This is not meant to be a gloomy post, but instead a warning or bit of advice.
I've read a number of posts over the years dealing with the subject of activities after surgery.
Activities - they need to be identified and discussed with your doctor for approval and to find out if there are any adjustments that need to be made to that activity
For example, if you are a downhill skier, the mogul runs may be ruled out.
I think most people can understand that.
But I think the more subtle activities can be the ones that get us into trouble.
We head into surgery because of the various pains and problems we were experiencing. Surgery then eliminates that pain and we start to move on. Our doctors provide us with the information regarding all the restrictions and limitations we need to adhere to. Most of us will remember this and follow those instructions to the tee.
BUT Then.... when we start to feel better, slowly we tend to forget about those limitations. Simple ones , such as when bending, instead of bending at the knees we bend at the waist. When we start to forget about things like this, we could just be setting ourselves up for future problems.
I know, I am one of those folks who once they got better , threw out the rule book. Then again I was in my late 20's to mid 30's and I know I was invincible and spinal problems were not going to stop me from doing what I wanted.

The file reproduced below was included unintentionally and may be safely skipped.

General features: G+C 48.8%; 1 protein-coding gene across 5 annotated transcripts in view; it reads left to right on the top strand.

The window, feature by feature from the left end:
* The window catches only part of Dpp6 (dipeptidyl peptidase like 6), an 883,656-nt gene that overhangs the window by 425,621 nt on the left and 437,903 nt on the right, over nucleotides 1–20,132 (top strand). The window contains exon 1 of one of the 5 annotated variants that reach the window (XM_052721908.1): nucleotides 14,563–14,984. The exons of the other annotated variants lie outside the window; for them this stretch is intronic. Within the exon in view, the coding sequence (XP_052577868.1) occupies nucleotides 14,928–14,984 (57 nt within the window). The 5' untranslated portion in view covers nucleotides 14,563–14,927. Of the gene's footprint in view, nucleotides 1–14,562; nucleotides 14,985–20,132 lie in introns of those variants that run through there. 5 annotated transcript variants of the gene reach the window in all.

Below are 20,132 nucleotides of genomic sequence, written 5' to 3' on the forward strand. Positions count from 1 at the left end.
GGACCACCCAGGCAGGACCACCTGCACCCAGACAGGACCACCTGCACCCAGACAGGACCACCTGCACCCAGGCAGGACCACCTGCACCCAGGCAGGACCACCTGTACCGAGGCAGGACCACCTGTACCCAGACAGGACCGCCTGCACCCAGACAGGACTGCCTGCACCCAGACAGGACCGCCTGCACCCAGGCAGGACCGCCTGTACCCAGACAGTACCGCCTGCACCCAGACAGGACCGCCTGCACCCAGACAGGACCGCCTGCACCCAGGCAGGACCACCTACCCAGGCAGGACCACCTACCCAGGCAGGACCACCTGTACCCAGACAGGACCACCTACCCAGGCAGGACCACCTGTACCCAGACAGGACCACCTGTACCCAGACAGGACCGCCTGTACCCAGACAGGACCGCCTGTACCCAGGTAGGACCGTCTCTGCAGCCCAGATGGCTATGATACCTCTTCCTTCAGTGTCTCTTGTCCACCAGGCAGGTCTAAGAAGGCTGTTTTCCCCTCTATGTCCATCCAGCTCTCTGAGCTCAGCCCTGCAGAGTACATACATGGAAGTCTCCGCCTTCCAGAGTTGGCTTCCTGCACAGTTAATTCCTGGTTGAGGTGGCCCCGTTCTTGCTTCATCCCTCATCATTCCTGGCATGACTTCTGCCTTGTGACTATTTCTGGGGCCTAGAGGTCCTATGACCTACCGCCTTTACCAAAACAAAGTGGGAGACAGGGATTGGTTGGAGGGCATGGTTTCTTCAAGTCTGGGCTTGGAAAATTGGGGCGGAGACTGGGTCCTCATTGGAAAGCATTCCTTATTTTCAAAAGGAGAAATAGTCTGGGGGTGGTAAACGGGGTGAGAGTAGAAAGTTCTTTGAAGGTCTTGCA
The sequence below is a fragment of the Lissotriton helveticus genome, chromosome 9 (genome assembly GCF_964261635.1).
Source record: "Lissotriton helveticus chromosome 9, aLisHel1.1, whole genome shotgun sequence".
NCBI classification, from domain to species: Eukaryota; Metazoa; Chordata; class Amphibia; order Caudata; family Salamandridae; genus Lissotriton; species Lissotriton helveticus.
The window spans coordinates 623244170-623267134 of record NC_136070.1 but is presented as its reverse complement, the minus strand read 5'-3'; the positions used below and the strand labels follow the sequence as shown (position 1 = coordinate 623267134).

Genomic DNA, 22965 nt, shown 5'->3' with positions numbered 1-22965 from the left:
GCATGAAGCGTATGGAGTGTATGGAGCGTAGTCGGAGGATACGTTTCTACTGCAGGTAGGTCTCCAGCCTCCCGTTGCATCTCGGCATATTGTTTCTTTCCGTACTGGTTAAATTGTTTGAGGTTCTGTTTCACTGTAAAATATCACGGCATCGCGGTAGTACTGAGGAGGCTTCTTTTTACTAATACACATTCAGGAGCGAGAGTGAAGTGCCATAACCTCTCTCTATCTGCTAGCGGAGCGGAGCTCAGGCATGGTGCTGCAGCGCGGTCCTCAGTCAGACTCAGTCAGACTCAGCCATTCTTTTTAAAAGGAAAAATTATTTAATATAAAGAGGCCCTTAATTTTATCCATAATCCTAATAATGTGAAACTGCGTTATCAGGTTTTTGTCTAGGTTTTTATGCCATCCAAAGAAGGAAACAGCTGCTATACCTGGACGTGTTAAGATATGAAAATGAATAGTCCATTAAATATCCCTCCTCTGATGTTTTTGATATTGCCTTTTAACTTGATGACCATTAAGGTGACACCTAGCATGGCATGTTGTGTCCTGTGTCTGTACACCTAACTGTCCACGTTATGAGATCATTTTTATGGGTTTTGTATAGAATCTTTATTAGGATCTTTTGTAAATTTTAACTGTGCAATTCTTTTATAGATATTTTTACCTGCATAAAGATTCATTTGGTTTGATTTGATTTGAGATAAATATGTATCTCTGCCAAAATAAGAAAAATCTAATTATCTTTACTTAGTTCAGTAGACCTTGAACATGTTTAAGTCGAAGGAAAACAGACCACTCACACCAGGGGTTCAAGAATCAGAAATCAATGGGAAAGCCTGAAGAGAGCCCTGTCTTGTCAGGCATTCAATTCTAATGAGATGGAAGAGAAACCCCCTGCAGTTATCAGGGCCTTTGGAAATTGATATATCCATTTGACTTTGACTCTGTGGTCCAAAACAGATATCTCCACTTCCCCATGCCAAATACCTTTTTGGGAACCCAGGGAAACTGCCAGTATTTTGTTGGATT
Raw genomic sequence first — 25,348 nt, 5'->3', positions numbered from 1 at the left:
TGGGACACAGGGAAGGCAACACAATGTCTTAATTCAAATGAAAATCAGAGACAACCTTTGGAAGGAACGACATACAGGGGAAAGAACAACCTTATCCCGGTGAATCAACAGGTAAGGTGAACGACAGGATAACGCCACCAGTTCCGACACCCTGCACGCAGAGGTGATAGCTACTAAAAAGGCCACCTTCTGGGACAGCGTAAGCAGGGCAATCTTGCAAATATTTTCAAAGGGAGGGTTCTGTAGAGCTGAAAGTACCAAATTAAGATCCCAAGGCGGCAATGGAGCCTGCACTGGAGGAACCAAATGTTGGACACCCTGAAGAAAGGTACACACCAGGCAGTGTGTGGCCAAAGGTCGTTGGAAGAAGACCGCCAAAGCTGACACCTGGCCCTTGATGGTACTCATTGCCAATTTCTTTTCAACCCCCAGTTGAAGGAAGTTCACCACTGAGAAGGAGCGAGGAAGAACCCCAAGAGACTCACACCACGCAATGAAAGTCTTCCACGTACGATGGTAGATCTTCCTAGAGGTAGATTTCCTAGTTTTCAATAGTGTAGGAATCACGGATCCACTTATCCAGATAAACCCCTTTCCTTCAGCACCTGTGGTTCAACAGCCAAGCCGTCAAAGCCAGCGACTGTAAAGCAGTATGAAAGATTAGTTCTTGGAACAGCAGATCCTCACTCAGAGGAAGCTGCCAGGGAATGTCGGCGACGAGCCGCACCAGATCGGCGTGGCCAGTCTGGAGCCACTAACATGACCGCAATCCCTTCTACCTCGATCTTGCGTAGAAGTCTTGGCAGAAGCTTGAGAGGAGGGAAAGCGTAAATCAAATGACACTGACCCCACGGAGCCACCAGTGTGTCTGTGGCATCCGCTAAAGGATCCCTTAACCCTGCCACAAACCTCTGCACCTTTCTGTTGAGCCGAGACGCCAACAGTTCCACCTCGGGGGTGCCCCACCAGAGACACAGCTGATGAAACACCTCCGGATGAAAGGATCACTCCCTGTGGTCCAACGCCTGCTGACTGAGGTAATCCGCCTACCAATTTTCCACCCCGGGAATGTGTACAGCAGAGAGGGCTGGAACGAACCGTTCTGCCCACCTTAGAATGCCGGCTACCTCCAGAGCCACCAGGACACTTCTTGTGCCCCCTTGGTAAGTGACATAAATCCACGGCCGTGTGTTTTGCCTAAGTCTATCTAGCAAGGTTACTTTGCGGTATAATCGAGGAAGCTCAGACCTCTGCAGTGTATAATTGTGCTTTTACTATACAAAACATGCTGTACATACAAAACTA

I also know that because of that mindset, I eventually had 3 additional lumbar surgeries, 3 cervical, a number of active (but not erupting) thoracic discs... Can this be proven? Hard to say, but the same doctor who did all those surgeries sure believes that with better care, I may NOT had to have all those additional surgeries.
But it has been proven that BECAUSE of those 7 spinal surgeries and countless Spinal injections, I developed a degenerative arthritic problem that as of lately required two complete shoulder replacements, 1 complete hip replacement with the other hip deteriorating as I write.
But even following all the rules, there are times we may do just a little too much.. What that little too much differs from person to person. Still the end result is the same. We get flare ups that put us down for a little, make us worry a bit and slow things down.
Those flare ups should serve as a lesson for all of us. If we are going to play, when then might have to pay
There is NO grantee that even IF you follow all the rules, play it smart, that future spinal problems could happen.
I encourage everyone to pay more attention to what we have been told. Our bodies can get stronger and our
minds play such an important role in our futures, dont allow your mind to forget!
Ron DiLauro Spine-Health System Administrator I am not a medical professional. I comment on personal experiences